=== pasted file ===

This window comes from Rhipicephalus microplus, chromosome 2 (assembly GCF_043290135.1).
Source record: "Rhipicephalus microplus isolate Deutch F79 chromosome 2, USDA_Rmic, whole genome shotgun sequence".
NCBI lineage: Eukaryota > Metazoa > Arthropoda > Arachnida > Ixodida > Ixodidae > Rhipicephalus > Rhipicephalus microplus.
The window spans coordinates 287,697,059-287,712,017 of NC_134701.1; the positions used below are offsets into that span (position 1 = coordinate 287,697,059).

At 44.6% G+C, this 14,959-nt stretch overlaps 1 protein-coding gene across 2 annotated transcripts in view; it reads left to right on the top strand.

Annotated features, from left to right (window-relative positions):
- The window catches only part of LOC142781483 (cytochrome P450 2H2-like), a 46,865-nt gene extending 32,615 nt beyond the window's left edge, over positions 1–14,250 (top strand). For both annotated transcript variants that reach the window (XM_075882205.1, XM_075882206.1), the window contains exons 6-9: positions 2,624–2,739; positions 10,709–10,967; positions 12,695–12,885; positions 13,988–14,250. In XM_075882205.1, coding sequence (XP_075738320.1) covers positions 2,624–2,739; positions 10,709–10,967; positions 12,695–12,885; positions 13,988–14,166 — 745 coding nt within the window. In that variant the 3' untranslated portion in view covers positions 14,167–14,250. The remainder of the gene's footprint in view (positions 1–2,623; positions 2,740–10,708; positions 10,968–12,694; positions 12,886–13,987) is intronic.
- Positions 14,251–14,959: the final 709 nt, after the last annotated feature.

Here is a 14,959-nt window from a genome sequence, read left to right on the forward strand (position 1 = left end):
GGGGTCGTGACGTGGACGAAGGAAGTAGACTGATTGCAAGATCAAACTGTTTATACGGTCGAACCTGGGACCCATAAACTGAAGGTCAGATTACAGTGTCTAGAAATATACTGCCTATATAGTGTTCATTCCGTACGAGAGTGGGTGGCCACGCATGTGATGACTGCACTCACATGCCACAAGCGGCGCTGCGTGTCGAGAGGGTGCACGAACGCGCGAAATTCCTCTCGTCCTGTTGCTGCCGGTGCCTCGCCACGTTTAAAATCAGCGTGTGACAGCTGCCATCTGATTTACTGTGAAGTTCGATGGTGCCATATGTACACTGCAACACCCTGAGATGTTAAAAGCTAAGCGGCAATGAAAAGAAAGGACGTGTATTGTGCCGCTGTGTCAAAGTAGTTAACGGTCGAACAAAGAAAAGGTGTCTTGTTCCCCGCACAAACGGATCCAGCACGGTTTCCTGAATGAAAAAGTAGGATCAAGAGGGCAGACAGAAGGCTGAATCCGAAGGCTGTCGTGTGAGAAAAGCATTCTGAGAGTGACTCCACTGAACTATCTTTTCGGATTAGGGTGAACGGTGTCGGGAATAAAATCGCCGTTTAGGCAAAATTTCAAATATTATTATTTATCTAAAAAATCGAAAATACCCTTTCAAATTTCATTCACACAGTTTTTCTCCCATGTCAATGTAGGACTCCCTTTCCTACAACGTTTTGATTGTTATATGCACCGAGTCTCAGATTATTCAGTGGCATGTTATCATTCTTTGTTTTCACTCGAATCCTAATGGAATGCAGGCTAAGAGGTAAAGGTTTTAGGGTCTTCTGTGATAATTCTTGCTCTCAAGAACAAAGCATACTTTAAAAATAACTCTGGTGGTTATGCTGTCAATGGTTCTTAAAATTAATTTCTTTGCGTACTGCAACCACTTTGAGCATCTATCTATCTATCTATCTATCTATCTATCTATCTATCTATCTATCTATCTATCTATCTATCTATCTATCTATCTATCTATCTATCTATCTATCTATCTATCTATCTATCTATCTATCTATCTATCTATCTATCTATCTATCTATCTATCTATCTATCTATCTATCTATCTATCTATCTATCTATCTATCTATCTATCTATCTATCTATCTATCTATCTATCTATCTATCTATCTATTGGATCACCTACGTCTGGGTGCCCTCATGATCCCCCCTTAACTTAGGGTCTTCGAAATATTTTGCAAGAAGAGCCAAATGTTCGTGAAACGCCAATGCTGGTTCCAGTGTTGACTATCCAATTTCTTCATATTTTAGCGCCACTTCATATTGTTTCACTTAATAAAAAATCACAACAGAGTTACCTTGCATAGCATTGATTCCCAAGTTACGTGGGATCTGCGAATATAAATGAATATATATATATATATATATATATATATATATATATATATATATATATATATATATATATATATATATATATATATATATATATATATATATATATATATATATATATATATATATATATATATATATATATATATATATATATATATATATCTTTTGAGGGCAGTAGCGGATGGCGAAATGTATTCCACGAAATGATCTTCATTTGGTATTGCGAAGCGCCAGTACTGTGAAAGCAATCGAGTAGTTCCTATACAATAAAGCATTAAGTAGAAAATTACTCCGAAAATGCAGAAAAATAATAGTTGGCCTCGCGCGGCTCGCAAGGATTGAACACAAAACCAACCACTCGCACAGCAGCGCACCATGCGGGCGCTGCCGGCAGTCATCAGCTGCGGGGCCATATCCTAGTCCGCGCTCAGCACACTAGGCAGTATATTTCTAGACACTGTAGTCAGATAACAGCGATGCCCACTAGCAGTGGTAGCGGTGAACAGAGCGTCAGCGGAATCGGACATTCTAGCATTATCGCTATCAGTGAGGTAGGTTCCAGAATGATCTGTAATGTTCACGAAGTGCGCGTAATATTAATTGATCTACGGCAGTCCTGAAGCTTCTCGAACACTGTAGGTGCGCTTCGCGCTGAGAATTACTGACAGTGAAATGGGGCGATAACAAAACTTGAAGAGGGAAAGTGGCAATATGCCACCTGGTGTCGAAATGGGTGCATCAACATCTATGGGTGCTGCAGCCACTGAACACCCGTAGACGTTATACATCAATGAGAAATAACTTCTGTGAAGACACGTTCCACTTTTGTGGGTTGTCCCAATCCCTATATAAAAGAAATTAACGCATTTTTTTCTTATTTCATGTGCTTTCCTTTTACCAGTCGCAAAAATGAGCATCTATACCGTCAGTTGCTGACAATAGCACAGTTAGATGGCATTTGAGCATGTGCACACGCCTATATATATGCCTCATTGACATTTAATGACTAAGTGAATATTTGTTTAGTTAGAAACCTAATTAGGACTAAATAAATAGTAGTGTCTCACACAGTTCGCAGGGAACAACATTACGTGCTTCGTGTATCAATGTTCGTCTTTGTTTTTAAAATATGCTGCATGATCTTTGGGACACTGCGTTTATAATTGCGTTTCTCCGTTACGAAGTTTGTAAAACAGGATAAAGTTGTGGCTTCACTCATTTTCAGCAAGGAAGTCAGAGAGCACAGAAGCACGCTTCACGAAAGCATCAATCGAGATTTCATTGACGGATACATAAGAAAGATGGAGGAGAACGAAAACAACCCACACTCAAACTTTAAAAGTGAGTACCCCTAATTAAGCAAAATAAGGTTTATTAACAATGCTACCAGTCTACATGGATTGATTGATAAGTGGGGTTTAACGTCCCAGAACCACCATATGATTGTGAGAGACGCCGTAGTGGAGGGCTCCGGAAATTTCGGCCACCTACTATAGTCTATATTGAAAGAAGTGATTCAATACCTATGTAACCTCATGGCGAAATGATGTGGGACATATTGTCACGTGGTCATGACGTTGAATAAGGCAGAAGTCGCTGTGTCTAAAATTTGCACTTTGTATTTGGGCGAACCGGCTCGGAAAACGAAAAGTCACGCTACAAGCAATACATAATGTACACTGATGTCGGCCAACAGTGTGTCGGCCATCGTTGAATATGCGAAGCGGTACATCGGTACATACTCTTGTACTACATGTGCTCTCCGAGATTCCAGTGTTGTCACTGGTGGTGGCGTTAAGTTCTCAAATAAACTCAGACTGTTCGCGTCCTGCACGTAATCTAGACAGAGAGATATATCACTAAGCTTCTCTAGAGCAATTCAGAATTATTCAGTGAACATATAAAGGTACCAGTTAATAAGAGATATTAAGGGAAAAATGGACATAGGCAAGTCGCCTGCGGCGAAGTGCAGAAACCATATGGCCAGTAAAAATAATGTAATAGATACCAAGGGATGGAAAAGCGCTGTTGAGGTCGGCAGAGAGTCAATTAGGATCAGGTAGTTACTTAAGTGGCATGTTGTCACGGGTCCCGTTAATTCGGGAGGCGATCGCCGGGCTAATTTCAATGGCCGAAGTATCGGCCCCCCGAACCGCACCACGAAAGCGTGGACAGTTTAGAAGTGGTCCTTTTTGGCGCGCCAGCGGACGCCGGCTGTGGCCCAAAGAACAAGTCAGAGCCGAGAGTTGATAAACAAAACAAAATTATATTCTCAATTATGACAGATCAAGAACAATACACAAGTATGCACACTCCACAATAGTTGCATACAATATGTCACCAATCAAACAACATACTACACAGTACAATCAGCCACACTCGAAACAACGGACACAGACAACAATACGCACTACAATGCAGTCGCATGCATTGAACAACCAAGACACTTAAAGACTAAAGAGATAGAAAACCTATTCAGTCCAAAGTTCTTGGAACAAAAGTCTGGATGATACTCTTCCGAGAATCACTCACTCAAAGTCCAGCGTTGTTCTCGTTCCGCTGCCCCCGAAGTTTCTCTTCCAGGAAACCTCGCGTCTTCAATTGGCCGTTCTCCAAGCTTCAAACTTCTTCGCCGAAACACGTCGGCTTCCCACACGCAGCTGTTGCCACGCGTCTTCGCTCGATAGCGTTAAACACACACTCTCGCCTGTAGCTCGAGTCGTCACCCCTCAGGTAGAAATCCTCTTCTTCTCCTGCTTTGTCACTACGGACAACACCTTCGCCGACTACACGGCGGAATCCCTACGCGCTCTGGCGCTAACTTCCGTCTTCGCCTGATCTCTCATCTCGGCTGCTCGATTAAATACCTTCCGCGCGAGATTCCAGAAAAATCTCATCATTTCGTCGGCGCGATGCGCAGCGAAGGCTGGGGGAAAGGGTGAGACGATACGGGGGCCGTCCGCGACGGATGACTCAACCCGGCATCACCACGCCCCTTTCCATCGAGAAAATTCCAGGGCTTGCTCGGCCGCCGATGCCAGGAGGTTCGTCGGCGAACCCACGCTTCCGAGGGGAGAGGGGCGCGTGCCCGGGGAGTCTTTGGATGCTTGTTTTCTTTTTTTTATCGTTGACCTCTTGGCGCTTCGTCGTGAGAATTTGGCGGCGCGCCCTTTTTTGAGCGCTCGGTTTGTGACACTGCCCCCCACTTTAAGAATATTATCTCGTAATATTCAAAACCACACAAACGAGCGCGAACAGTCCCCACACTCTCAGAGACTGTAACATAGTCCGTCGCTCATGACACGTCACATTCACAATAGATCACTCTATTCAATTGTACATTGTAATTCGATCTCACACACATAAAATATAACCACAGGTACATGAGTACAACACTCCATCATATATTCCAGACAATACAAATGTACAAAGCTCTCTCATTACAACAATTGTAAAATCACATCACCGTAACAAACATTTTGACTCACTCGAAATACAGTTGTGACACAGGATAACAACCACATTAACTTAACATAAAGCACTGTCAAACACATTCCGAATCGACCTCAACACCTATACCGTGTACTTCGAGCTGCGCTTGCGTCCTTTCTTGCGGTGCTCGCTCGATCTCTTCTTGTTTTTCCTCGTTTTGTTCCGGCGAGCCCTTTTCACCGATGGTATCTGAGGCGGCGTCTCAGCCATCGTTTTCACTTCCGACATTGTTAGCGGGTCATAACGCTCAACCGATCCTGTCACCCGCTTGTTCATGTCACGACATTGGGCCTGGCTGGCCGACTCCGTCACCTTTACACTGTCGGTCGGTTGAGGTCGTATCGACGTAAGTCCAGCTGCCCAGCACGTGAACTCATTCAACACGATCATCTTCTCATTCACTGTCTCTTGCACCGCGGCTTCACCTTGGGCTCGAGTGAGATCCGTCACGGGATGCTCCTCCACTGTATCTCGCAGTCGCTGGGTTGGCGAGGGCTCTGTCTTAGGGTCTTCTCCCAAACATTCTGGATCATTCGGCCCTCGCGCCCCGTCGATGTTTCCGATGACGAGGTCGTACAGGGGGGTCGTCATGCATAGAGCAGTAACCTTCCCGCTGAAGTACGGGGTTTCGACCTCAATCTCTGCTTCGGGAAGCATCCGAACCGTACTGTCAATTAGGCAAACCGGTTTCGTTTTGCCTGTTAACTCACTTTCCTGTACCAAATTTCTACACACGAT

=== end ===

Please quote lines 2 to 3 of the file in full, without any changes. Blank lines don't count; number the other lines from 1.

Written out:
Source record: "Rhipicephalus microplus isolate Deutch F79 chromosome 2, USDA_Rmic, whole genome shotgun sequence".
NCBI lineage: Eukaryota > Metazoa > Arthropoda > Arachnida > Ixodida > Ixodidae > Rhipicephalus > Rhipicephalus microplus.